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What I am confused about is whether the charge of an object is concentrated within the centre of the mass itself, or does it change depending on the situation?

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    $\begingroup$ Imagine a proton and an electron separated by some distance. The charge of this system is not within its center of mass. $\endgroup$ – G. Smith Oct 2 '19 at 5:22
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    $\begingroup$ Physicists don’t define a center of charge because with both positive and negative charges it doesn’t make sense. See physics.stackexchange.com/questions/8221/… $\endgroup$ – G. Smith Oct 2 '19 at 5:30
  • $\begingroup$ Since the center of mass is a point, nothing can be within it. Are you asking whether the center of charge & the center of mass always coincide? $\endgroup$ – D. Halsey Oct 2 '19 at 17:55
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Charge and mass are independent properties of a body. The center of mass and charge of a body depend solely on the way the mass or charge is distributed about the body. If both are distributed in the same way, their centers will coincide.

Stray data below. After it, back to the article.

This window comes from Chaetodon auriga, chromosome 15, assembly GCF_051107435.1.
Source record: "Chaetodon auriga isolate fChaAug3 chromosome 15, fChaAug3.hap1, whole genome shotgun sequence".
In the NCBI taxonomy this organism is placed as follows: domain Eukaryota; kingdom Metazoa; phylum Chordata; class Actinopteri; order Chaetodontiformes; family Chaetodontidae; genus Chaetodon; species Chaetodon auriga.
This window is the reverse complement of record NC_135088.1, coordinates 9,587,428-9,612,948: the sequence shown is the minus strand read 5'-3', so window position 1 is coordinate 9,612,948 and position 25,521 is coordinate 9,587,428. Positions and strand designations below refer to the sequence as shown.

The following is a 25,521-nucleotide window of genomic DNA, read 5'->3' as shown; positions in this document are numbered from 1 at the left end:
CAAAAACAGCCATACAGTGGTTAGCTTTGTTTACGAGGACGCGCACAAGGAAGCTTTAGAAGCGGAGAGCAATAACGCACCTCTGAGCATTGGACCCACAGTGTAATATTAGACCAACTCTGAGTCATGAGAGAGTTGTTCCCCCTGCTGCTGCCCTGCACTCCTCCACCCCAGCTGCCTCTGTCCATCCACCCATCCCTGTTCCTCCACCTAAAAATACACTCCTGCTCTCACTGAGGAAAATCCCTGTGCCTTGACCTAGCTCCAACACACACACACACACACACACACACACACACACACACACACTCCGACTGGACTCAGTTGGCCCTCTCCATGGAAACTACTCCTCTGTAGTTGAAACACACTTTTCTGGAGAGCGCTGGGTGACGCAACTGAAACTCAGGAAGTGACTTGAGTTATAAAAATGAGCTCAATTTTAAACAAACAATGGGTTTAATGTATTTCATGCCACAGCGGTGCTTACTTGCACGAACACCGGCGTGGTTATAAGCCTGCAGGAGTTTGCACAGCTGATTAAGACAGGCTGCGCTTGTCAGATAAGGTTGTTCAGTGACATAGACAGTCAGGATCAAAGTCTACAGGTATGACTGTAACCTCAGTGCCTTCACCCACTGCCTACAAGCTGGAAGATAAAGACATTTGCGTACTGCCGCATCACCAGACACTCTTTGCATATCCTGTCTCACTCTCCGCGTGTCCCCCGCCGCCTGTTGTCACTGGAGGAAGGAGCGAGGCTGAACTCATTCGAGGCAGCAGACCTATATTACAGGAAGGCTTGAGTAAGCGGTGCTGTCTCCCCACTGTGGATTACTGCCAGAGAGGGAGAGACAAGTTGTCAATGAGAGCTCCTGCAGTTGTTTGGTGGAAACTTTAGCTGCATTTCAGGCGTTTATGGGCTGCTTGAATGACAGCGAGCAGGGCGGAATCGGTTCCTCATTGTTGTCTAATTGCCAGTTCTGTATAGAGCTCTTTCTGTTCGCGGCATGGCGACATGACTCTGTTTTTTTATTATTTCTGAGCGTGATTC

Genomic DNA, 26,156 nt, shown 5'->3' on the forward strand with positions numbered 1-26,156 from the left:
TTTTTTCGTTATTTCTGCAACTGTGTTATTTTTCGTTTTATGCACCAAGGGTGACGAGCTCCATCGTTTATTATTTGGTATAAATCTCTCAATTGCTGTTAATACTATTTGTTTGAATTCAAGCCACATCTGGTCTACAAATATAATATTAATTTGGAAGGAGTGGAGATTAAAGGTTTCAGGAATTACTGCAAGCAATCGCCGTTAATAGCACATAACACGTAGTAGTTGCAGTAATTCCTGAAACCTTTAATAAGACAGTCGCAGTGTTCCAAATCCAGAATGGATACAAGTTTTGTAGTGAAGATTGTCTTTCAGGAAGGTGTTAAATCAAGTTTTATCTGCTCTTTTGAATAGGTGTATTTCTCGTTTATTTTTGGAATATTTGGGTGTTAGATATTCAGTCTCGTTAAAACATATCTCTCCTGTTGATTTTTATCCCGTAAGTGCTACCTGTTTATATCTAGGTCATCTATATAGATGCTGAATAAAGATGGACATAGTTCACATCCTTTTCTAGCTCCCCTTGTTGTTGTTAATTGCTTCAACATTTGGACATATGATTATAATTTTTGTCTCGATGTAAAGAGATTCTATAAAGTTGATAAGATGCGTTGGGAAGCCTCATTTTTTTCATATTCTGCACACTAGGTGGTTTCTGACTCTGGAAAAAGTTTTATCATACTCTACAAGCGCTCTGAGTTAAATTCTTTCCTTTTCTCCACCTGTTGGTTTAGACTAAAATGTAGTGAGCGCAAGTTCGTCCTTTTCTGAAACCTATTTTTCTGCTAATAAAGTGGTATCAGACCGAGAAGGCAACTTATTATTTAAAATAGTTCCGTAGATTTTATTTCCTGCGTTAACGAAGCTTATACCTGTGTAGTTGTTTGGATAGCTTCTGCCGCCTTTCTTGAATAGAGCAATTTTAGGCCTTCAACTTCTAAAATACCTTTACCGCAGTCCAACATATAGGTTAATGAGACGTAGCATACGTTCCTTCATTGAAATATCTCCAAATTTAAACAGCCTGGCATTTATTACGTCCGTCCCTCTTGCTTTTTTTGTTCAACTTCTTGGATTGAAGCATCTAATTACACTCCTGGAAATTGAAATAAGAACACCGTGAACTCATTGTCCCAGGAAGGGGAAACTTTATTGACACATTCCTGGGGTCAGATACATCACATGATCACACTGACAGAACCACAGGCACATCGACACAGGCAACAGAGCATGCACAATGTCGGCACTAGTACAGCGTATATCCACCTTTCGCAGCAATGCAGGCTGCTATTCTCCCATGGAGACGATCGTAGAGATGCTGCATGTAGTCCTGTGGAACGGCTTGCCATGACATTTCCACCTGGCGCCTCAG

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  • $\begingroup$ What will affect the distribution of charge? $\endgroup$ – Donkey Kong Oct 2 '19 at 4:25
  • $\begingroup$ A rod for example may have a linear charge density, this will mean that the center will not be at the middle. Simply bringing a magnet close to a body will also disturb the distribution of charge. $\endgroup$ – Sam Oct 2 '19 at 4:32

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